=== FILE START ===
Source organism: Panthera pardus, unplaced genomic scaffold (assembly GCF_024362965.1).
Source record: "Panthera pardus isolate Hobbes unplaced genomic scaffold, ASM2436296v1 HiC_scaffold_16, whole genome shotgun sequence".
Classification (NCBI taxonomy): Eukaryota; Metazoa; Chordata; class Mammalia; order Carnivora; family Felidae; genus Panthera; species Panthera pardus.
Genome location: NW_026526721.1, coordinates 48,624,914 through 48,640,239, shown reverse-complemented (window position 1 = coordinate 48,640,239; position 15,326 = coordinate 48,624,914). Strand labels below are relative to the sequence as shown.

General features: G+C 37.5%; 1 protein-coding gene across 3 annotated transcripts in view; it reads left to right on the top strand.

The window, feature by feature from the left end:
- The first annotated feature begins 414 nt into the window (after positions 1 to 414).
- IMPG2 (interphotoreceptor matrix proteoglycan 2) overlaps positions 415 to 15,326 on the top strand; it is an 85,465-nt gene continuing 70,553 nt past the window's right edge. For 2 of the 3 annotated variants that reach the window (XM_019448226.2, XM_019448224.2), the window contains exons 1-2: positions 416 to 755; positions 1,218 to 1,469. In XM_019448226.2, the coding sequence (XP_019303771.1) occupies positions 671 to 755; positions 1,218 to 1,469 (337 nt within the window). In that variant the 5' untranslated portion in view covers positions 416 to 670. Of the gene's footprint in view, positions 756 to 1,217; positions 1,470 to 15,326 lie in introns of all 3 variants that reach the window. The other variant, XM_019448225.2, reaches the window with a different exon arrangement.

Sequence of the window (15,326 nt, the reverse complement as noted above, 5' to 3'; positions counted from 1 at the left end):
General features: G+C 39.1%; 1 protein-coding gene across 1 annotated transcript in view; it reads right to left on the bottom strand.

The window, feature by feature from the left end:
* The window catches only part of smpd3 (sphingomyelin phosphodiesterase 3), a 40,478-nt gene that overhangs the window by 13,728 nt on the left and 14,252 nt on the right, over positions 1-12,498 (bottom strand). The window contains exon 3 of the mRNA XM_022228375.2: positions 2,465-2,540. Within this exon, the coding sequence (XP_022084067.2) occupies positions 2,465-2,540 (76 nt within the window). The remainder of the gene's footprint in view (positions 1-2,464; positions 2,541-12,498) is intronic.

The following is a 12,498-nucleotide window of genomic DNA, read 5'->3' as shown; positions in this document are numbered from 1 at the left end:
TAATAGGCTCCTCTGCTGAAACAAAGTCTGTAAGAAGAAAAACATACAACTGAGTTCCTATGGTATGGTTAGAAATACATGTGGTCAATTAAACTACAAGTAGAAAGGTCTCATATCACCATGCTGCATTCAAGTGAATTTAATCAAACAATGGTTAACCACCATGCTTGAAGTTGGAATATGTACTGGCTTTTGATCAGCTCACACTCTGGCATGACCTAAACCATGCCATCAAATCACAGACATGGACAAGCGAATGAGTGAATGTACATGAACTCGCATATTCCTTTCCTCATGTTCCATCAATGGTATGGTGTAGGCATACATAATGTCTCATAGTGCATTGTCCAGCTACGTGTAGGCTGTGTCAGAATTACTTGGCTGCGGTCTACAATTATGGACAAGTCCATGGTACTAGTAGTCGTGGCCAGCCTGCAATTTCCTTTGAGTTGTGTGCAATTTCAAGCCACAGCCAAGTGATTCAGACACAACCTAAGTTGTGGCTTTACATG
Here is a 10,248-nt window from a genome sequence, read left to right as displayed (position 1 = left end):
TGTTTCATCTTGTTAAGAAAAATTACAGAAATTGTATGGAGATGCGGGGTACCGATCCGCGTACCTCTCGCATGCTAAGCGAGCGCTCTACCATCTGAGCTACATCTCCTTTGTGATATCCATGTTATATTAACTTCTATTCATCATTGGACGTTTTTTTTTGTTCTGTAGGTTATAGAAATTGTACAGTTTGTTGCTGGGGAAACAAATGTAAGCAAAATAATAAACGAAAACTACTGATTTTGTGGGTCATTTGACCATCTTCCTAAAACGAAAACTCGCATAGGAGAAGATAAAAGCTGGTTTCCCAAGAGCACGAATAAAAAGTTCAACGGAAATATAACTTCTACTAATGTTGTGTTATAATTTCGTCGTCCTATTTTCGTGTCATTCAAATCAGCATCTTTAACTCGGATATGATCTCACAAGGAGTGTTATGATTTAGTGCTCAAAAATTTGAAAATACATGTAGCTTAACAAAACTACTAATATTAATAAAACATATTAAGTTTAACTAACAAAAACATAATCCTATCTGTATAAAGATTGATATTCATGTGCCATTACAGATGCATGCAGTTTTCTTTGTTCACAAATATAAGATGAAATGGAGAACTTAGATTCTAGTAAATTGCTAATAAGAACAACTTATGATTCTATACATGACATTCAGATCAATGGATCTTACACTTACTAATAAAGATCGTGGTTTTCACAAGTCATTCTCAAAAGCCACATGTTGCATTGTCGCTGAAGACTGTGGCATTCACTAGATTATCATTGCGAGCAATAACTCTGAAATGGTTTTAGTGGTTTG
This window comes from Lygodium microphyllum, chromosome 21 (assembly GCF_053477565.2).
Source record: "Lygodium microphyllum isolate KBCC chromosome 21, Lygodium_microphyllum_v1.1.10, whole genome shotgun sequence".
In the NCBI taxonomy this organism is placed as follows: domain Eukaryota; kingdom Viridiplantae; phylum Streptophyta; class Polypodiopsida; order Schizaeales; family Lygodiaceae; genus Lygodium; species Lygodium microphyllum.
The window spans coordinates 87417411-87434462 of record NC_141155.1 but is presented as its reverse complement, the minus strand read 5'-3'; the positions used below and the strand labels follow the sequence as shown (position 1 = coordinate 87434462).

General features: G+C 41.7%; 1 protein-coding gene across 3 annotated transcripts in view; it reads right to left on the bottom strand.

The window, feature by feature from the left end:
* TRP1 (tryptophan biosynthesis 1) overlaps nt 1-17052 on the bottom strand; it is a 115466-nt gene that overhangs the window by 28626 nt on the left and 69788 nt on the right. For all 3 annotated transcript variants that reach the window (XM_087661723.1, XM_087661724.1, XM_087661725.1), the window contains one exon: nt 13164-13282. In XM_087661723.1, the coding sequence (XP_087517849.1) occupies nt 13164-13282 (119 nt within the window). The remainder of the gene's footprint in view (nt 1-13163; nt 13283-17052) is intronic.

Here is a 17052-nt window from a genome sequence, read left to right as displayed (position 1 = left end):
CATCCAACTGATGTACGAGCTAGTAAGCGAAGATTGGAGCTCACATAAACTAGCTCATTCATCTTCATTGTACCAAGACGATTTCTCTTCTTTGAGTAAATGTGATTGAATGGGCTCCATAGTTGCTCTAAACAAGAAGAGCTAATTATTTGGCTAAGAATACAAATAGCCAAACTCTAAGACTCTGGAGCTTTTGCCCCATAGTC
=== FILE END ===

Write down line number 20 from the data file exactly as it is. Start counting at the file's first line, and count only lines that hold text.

The window spans coordinates 87417411-87434462 of record NC_141155.1 but is presented as its reverse complement, the minus strand read 5'-3'; the positions used below and the strand labels follow the sequence as shown (position 1 = coordinate 87434462).